'Patient And Disciplined' Bears Like to Run
California appears to be a risk-averse squad on defense. The Golden Bears ranked ninth in the Pacific-10 in steals per game (4.9) and ninth in blocks per game (2.0). They love to run in transition, but they are less aggressive toward creating such opportunities.
"Stopping them starts with scoring the ball and getting defensively set," said Eric Reveno, a former assistant under Cal Coach Mike Montgomery during his days at Stanford. "They like to get the ball back off missed shots. They don't try to pressure you and create transition opportunities that way. They want to get the ball back, but they're willing to be patient and disciplined. The risk, for them, is not worth it. They're not out there trapping or anything like that. They'll force you to miss and then spread the floor after a rebound."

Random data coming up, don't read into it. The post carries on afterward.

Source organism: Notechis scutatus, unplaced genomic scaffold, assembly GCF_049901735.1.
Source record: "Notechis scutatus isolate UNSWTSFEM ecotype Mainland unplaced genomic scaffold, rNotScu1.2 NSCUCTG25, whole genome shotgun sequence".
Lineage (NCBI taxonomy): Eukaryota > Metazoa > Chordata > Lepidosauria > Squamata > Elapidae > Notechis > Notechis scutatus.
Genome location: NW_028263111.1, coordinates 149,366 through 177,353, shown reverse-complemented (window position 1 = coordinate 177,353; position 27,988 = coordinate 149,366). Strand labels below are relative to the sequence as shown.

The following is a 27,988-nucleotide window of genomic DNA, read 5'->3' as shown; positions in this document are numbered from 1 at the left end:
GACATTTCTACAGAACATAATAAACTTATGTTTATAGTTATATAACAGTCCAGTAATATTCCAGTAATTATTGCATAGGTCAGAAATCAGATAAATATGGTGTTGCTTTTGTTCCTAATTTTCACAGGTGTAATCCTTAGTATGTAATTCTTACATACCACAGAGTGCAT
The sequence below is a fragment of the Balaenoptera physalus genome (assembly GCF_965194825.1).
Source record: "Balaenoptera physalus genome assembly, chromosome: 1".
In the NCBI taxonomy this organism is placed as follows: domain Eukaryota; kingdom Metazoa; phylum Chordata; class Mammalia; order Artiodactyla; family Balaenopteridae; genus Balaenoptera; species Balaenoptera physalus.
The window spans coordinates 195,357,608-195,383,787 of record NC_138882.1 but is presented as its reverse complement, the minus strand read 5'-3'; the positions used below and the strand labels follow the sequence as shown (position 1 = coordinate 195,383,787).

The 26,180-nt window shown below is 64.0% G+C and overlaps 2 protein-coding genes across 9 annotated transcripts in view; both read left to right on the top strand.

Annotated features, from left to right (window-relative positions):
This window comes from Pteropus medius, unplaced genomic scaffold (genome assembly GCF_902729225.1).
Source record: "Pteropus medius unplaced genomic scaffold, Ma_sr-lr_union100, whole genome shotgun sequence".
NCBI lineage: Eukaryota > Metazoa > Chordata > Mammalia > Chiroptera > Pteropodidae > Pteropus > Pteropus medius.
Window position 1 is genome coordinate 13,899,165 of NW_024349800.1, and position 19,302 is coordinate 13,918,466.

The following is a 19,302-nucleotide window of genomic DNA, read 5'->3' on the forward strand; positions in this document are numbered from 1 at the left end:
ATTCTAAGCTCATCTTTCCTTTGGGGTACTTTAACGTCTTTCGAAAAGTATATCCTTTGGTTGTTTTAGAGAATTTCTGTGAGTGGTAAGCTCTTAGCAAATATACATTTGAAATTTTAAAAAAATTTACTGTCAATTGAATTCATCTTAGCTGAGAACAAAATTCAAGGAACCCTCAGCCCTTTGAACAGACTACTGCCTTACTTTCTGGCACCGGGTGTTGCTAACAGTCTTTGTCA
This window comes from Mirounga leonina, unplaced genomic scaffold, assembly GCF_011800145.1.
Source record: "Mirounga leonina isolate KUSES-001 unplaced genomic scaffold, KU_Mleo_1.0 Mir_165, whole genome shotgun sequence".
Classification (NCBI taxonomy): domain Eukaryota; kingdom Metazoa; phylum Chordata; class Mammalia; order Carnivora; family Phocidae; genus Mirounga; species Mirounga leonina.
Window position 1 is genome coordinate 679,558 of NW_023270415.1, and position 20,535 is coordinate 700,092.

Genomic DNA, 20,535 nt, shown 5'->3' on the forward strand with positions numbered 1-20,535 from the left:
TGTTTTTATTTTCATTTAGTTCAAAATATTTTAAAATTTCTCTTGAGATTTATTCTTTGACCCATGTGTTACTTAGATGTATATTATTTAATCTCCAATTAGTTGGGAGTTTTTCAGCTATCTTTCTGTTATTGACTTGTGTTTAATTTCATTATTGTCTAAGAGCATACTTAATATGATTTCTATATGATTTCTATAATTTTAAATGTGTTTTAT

Reveno, now the head coach at Portland, witnessed firsthand how effective Cal's approach can be. The Golden Bears beat Portland by 20 points in late December.
The Golden Bears lead the nation in three-point shooting percentage, and Reveno said the best way to try to throw off Cal's rhythm is to press early and often.
Cal plays "hard-nosed, man-to-man" defense, according to Reveno. The best way, he said, for an opponent to attack the Cal defense is to make assertive drives to the basket. The Golden Bears do not possess a polished post player, and Reveno said the rebounding edge is always up for grabs, even though Cal's starting front court consists of a 7-foot center and a 6-8 power forward.
Jordan Wilkes "is not very physical, but he gives them good length," Reveno said. Jamal Boykin "likes to bang and by physical," Reveno said, but his efforts alone often do not suffice.
"They don't have a real dominant guy inside," Reveno said, "but they find ways to get around it."
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